The on-site experiment was conducted in two stages. Daily monitoring included the measuring of the algal removal efficiency (ARE) of the mat according to the dominant species of phytoplankton in each season (water temperature) and analyzing the effects of the mat on the vertical distribution of cyanobacteria at high water temperatures. Bimonthly monitoring was conducted between April and October 2015. Basic environmental factors, such as water temperature, dissolved oxygen, conductivity, turbidity, and pH, were directly measured inside (IN) and outside (OUT) the ABM at each water depth (1, 2, 3, 5, and 7 m) using multiparameter water quality monitoring devices (YSI-6600-V2; YSI Inc., Yellow Springs, OH, USA). Phytoplankton and chlorophyll-a were analyzed in the laboratory after water was collected at each depth using a van Dorn sampler (3-1130-G42, Wildco, Yulee, USA). Daily monitoring was conducted when the cell abundance of cyanobacteria was high (2:00 and 8:00 p.m. on 24 August, and 8:00 a.m. on 25 August) and analyzed in the same way as monthly monitoring.

2.3. Sample Analysis

2.3.1. Phytoplankton Analysis

To measure the phytoplankton density, water samples were collected at each depth, fixed with 1% Lugol’s solution, and transferred to the laboratory. After precipitation of samples in the laboratory, the phytoplankton were identified and their abundance (cells/mL) was enumerated using a Sedgwick–Rafter chamber under an inverted microscope (Olympus CKX41, Olympus, Tokyo, Japan). For determination of the cell density of colonial Microcystis aeruginosa, samples were fixed with Lugol’s solution, dissociated by ultrasonic disintegration (20 kHz, 60 s), and counted directly under an inverted microscope at 400× magnification [18].
To measure the concentration of chlorophyll-a (Chl-a), water samples collected at each depth were transferred to the laboratory under dark and refrigerated conditions. Then, 100–200 mL of the samples was filtered using Glass Microfiber filters (GF/C) (Whatman™, GE Healthcare Life Science, Amersham, UK) and extracted using 90% acetone for 24 h at 4 °C under dark and refrigerated conditions. After 20 min of centrifugation (Labogene 1248R, Hanil SME, Anyang, Korea), the optical density of the supernatant was measured using a spectrophotometer (Optizen POP, Mecasys, Daejeon, Korea) at 750, 663, 645, and 630 nm, and the concentration of Chl-a was calculated [19]. ARE was calculated using Chl-a and the cell abundance of phytoplankton inside (IN) and outside (OUT) the structure:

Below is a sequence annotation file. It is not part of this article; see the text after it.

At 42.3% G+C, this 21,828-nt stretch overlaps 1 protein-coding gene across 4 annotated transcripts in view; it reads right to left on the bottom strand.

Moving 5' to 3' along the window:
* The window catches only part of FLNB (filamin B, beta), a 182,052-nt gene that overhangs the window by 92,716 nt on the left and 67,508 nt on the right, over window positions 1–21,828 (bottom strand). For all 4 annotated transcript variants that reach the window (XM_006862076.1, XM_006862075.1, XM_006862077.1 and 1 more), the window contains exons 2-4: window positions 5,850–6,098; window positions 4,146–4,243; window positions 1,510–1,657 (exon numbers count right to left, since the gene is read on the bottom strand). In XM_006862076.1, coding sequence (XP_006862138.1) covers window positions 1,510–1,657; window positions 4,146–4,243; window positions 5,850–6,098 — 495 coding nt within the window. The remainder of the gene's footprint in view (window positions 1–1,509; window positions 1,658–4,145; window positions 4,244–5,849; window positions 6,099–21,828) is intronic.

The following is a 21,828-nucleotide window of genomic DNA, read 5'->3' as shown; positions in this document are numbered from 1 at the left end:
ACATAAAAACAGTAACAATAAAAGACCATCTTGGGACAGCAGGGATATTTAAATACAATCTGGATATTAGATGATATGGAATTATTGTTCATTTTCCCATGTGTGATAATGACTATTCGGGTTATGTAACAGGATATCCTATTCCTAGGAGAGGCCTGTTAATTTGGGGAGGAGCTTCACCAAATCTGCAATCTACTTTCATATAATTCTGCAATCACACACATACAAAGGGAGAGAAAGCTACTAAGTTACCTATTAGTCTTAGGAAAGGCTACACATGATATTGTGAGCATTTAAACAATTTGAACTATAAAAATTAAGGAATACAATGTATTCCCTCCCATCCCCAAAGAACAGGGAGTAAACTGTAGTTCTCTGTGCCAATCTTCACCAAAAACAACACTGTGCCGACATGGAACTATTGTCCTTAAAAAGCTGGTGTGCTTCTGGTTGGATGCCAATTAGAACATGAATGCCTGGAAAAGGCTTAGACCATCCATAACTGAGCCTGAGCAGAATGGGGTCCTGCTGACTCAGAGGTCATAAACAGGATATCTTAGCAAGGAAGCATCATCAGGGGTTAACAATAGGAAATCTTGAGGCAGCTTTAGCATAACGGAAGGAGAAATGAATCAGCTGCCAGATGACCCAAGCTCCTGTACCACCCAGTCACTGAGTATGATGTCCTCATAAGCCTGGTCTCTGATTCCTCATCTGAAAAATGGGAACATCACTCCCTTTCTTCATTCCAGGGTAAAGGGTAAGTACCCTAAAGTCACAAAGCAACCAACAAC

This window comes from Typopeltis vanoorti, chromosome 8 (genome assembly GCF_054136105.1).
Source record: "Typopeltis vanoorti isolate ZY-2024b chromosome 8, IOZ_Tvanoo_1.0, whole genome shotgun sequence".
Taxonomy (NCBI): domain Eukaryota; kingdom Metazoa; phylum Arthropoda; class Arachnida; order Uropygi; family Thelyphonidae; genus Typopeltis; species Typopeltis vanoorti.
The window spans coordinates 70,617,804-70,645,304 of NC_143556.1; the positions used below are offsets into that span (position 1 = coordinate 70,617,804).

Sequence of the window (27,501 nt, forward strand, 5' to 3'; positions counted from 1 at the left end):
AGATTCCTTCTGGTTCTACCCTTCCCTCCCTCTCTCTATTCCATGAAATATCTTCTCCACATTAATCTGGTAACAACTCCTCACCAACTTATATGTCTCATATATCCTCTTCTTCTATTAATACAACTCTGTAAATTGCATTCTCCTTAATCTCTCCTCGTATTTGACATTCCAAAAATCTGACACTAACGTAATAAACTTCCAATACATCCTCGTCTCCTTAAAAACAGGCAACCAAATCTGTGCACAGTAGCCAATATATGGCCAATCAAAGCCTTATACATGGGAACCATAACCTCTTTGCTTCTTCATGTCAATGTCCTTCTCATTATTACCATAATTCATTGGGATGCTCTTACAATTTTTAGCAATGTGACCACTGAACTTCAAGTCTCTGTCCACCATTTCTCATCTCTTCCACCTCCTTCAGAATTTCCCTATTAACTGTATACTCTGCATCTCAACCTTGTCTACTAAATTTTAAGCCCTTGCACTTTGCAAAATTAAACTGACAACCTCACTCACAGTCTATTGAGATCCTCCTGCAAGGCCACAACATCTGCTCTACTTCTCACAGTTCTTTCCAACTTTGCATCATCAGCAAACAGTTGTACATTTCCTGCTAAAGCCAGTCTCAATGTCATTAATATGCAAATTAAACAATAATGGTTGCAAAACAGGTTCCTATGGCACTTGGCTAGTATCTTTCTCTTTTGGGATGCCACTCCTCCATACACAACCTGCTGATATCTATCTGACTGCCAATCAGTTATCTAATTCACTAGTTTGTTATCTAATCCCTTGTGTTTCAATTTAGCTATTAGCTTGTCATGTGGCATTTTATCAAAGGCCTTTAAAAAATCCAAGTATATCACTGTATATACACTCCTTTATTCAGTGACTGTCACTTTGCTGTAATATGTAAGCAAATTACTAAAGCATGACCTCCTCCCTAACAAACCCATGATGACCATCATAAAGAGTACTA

ARE   ( % ) = ( 1 IN / OUT ) × 100
where IN is the ABM filtrate and OUT is the water outside the ABM.

2.3.2. Algae-Related Odor Analysis

Five milliliters each of dichloromethane, methanol, and distilled water were added to a solid phase extraction (SPE) column. After activating the column with sequential injection and pressurization, 500 mL of the sample was added at a flow rate of 20 mL/min, and water was eliminated using an anhydrous sodium sulfate column. The sample was concentrated down to 500 mL using an organic solvent concentration evaporator (Turbo-Vap II, Biotage, Uppsala, Sweden) and analyzed by GC/MS (experimental procedure for the monitoring of drinking water, No. 2, SPE).

2.3.3. Photometry

To measure the light blocking rate of particles inside and outside the ABM and the amount of light in the surface layer when the cyanobacteria and diatoms were at a high density, the intensity of light was measured in 30 min intervals using a hydrophotometer (HOBO Pendant® Temperature/Light Data Logger, Onset Computer Corporation, Bourne, MA, USA). Due to the interference caused by the ABM structure, the mean value of five measurements obtained when the solar altitude was nearly vertical (11:30 a.m.–1:30 p.m.) was used.

3. Results and Discussion

3.1. Fluctuation of Phytoplankton Cell Abundance in the Raw Water Source